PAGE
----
"Whether you’re a 'Remainer' or a 'Leaver', you can’t duck the reality that the world economy has become a more dangerous place since the financial crisis. Great economic uncertainty and nationalism are rife in Xi Jinping’s China and Putin’s Russia. In the US, we may hope that Hilary Clinton secures the White House to temper these pervasive trends, but a Trump presidency that would exacerbate them is a realistic possibility... We have the choice to stick with our neighbours and try to deal with a complex world as it is, or leave them to find our feet in a benign, welcoming world that simply doesn’t exist."

Enda Kenny, meanwhile, has urged Irish voters in Britain to back the Remain campaign. He said a Brexit vote could result in reinstating border controls between Northern Ireland and the Republic. Kenny is the third foreign leader to intervene in the British campaign, after Barack Obama and Shinzo Abe. He also warned that Brexit would "adversely" affect Ireland’s ability to trade with Britain. Kenny’s intervention comes after 30 Irish opinion formers, business leaders, and media figures, working in Britain urged their compatriots in a letter to the Guardian to back the Remain side. They estimate that about half a million first-generation Irish are living in England, Scotland and Wales. The number rises to millions when second and third generations are included.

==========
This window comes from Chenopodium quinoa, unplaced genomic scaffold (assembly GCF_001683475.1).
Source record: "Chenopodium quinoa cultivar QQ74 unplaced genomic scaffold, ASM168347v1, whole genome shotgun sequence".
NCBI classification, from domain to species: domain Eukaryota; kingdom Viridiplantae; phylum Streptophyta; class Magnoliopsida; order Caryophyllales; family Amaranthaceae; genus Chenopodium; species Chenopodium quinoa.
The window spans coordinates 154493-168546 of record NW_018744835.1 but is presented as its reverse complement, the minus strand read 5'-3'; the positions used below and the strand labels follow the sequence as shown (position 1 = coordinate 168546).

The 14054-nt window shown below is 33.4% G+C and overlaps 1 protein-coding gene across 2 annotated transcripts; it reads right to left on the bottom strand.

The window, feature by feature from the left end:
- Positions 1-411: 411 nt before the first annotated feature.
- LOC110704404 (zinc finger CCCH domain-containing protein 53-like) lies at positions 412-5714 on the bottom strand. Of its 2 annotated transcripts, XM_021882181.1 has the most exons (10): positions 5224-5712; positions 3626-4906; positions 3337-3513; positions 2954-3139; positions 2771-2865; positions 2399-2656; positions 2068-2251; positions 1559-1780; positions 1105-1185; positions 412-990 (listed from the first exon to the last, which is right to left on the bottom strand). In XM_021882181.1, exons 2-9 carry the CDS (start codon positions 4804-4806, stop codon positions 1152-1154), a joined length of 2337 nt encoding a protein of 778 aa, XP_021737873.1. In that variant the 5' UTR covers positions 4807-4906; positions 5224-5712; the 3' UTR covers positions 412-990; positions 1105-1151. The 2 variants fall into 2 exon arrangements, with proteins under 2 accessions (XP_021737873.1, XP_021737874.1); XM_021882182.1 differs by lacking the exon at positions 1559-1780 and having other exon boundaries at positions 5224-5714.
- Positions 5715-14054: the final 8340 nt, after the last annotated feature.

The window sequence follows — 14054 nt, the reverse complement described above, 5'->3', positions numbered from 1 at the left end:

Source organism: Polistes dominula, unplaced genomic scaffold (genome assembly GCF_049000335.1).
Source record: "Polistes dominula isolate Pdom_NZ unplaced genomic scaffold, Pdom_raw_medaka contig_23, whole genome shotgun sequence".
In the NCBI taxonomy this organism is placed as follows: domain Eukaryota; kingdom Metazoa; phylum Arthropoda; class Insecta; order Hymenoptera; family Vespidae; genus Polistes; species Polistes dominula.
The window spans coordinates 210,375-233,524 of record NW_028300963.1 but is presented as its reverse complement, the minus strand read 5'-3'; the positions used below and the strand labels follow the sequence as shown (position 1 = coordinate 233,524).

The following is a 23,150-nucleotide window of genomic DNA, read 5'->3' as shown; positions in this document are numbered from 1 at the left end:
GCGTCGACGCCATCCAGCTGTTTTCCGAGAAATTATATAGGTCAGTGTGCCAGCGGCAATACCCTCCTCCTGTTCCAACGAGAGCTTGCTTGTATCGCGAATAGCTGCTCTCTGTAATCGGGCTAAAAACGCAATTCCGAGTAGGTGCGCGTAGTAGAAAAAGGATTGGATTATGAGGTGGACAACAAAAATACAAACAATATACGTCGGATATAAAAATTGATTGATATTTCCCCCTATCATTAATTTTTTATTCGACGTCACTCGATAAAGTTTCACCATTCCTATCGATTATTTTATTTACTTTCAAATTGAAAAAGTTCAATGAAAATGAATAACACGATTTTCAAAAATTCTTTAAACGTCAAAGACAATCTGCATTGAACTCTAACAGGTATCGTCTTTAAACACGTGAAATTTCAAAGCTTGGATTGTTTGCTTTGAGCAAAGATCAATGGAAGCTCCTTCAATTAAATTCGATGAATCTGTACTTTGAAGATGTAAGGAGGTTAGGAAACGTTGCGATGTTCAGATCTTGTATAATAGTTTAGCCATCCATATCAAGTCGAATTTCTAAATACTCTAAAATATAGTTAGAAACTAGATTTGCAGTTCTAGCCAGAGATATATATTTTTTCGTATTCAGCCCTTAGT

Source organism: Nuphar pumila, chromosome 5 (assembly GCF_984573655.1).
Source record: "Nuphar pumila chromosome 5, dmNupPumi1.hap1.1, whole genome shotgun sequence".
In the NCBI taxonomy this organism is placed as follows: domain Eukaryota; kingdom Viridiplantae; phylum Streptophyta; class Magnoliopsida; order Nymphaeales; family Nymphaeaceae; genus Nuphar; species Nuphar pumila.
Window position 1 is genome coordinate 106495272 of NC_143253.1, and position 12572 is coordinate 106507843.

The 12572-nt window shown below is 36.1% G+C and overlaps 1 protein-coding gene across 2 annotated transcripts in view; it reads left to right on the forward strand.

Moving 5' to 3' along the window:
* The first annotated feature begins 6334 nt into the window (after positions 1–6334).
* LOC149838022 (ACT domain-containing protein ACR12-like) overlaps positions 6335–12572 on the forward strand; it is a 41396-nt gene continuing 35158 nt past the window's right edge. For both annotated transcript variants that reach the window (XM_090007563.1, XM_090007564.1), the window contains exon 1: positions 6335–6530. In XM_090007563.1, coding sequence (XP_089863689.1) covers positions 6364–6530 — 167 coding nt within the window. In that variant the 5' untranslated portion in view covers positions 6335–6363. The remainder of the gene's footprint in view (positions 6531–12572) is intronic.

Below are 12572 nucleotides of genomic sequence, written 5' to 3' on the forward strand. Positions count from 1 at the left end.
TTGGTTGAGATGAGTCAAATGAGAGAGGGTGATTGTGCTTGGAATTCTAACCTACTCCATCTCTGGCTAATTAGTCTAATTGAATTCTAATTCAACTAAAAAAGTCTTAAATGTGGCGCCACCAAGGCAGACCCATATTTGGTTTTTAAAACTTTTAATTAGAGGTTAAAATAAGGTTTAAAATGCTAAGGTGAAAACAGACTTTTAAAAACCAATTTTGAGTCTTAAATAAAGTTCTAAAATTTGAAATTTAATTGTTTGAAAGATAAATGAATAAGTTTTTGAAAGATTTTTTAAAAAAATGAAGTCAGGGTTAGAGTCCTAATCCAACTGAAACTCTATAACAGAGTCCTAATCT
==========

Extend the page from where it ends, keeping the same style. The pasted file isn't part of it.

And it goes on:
And finally, we noted an FT report that hedge funds have commissioned their own polling on election day, which is in line with the rules that allowing poll on election, but not publication. Delphine Strauss argues that there is probably not much value in this since it will be hard to construct a reliable exit poll from scratch. The reason exit polls have become accurate at general elections is because they are conducted time and again at the same polling stations. There are no precedents for a referendum.

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June 01, 2016

Erdogan tells Merkel to pull the resolution

The common theme of Angela Merkel's policies over the years has been poor judgement - whether its her championship of kick the can down the road in the eurozone, her refugee policies, and most recently her Faustian deal with President Recep Tayyip Erdogan of Turkey. The latter is now turning nasty. Erdogan called her yesterday to complain about the Bundestag's planned resolution on the Turkish holocaust against Armenians a hundred years ago, and warned that relations between the two countries would deteriorate if that resolution were to pass. The areas that would be subjected to deteriorating relations would be diplomatic, economic, commercial, political and military, according to Erdogan. While Merkel has shown herself willing to kow-tow to Erdogan to save the deal, she will probably not be able to pull the resolution, as it has the support of the CDU/CSU, SPD and the Greens. It would make the duplicity of her position too obvious.